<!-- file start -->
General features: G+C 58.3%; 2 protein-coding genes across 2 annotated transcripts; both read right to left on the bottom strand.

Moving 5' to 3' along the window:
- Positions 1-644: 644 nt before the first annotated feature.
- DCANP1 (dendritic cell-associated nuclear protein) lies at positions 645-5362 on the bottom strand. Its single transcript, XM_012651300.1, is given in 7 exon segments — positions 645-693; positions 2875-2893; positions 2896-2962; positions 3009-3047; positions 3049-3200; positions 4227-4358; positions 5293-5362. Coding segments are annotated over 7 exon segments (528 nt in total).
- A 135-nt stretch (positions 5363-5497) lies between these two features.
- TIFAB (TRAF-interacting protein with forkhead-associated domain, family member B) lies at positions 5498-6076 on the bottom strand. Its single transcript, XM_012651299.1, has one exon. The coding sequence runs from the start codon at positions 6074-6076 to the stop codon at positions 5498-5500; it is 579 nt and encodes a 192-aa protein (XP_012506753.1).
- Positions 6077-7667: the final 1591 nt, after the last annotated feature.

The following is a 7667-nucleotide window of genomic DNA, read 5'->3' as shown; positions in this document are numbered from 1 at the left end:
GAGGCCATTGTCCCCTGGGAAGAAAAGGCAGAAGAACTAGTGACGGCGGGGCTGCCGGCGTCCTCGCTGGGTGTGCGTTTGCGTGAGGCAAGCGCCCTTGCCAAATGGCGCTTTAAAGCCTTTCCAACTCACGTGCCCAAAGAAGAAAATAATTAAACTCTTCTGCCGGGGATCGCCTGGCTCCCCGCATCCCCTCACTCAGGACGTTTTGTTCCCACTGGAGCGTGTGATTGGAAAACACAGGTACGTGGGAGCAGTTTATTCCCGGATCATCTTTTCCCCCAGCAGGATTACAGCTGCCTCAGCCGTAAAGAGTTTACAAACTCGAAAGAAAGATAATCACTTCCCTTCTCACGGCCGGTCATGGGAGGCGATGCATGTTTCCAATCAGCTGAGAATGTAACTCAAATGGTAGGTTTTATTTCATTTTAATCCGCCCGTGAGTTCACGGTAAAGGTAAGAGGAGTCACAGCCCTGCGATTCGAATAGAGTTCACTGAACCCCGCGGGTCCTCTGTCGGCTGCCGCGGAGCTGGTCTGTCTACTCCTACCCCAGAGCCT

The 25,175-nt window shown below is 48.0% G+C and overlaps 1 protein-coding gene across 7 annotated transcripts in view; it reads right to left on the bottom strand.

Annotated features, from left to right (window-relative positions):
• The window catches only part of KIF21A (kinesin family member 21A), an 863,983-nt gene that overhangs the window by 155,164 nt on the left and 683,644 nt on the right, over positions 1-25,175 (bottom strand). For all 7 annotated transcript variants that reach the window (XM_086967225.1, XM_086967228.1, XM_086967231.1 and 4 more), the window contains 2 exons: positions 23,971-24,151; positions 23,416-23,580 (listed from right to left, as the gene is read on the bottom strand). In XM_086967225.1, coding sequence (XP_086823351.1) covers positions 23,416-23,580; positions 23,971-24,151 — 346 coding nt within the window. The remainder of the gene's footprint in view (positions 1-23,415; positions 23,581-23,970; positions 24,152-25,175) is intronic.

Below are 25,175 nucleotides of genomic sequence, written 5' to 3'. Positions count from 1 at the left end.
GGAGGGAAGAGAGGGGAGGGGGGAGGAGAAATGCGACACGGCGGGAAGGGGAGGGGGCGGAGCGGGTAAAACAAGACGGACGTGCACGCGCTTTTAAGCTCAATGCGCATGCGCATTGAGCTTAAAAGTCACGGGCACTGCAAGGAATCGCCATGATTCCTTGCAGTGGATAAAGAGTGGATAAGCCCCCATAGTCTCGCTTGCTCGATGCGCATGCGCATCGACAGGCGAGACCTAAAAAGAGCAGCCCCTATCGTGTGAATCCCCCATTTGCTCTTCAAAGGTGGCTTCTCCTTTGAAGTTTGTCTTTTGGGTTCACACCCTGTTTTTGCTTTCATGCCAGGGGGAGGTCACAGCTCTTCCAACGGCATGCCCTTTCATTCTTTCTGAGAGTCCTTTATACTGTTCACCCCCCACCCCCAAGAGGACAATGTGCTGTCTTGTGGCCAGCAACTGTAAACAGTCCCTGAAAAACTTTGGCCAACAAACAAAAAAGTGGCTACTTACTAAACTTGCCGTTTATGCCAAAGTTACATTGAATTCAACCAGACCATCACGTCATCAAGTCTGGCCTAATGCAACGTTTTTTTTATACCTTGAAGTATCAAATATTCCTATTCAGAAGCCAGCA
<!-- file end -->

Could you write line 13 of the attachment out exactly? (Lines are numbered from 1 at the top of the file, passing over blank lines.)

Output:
Below are 25,175 nucleotides of genomic sequence, written 5' to 3'. Positions count from 1 at the left end.